World renowned Danish architects 3XN have worked with Sydney firms BVN and Aspect Studios to create more than just a fish market. The teams have worked to create a major cultural facility that enhances the existing authentic market operations while providing generous public amenity to unlock the waterfront for all to enjoy.
The project will deliver an extended foreshore promenade, connecting the existing Glebe foreshore promenade to Pyrmont.
The amphitheatre staircases and the foreshore promenade wrap over the operational wharf, allowing people to enjoy the authentic operations of the fish market.
An authentic working fish market
New wharves will be built to allow fishers to unload their catch and berth their vessels. The design of the wharves has been developed through extensive consultation with local rowing clubs, dragon boaters and representatives from the fishing fleet.
The building's design provides visual connections between the public areas, wholesale market and wharf operations to connect the public with an authentic fish market experience.
Public market hall
The new Sydney Fish Market will be the biggest in the Southern Hemisphere, supporting professional fishers and coastal fishing towns from up and down the NSW coast.
It will include a variety of fishmongers, restaurants, cafes, bars, and specialty food retailers in a market hall setting.
An architectural icon
The renewal of the facility will bring more than just a fish market while creating a substantial cultural legacy for Sydney through its design excellence, public art and public domain offering.
The main structure that supports the roof cassettes is made from timber. The roof is built from repetitive modular elements, creating a seemingly complex shape from a relatively simple system. This modular pre-fabrication approach will minimise waste of materials, and help ensure a safe and resource-efficient building process.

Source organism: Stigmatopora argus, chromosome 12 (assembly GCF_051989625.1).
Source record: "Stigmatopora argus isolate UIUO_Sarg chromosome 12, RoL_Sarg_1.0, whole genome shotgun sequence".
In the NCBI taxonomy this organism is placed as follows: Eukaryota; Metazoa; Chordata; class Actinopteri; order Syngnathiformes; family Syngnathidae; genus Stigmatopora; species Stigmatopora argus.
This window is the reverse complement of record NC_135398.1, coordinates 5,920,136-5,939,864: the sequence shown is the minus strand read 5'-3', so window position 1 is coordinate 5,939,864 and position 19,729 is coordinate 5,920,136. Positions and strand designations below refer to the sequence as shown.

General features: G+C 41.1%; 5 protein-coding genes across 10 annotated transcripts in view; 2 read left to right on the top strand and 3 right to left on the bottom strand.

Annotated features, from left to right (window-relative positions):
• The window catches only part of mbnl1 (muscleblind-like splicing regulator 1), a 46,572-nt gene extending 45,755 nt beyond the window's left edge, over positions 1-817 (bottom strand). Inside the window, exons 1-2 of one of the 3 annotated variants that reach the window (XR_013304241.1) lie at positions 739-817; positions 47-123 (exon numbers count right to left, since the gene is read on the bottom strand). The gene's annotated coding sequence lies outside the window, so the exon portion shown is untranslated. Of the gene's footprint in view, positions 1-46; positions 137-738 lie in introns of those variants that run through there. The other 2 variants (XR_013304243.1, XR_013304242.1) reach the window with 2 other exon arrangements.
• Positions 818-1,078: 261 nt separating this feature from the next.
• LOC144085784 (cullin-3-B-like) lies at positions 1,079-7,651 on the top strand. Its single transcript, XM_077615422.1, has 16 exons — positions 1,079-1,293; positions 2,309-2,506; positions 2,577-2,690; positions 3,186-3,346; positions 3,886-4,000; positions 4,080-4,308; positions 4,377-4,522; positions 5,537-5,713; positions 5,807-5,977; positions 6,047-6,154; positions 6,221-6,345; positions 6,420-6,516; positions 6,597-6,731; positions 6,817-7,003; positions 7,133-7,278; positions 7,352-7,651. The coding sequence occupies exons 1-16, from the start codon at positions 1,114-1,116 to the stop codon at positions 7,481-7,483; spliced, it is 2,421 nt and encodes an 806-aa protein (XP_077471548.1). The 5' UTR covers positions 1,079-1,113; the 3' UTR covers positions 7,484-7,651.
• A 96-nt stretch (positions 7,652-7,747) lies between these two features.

The floating roof
The roof has been carefully designed to create the impression of a gentle wave like moving canopy, encompassing a bustling market underneath.
A large, floating canopy reveals the life of the market inside, making apparent the diverse activities and events that happen at the new Sydney Fish Market.
The roof surface responds to the sun, permitting reflected light to naturally illuminate the upper levels while screening out direct rays. Finally, the entire surface operates as a water harvesting device, recycling rainwater for use.
A sustainable landmark
Sustainability has been at the heart of designing the new Sydney Fish Market, with a specific goal of pushing the boundaries of ecological sustainability and targeting world-leading initiatives.
Key sustainability initiatives include:
30% reduction in energy use, enough to power 380 homes per year
Use of sustainable materials during construction to avoid 100,000 tonnes of CO2
50% reduction in water use. Equivalent to saving the water from 80 Olympic pools a year
Pioneering research projects to enhance biodiversity and improve the water quality
Beneficially reusing 6,000 tonnes of food and fish scraps. Equivalent to the waste produced by 4,000 homes each year
6,000 tonnes of CO2 avoided in operation each year. Equivalent to taking 1,300 cars off the road
The size and geometry of the roof make it suitable for energy production from photovoltaic (PV) panels integrated into the design of the roof to create the optimal balance between energy harvesting, aesthetics and practical implications regarding maintenance and buildability.
The new Sydney Fish Market will be largely naturally ventilated. The roof plays a pivotal role in the ventilation strategy that will both help distinguish the market and reduce the energy consumption for mechanical ventilation.
The raised skylights of the roof are oriented to permit the influx of indirect daylight from south, while shading direct sunlight from north. This simple geometric form helps minimise energy consumption for electrical light while maximising the amount of healthy daylight, that will help convey the feeling to the visitors of being under a canopy in an authentic market.
Creating new public space in Blackwattle Bay
The new Sydney Fish Market creates an exciting opportunity to transform currently inaccessible harbourfront land and deliver a variety of new public spaces. This will allow people to access the head of Blackwattle Bay for the first time since industrial uses took over in the 19th century.
More than 6,000 square metres of new public space will include:
- The urban park
- Waterfront promenade
- The local plaza
- Bridge Road promenade.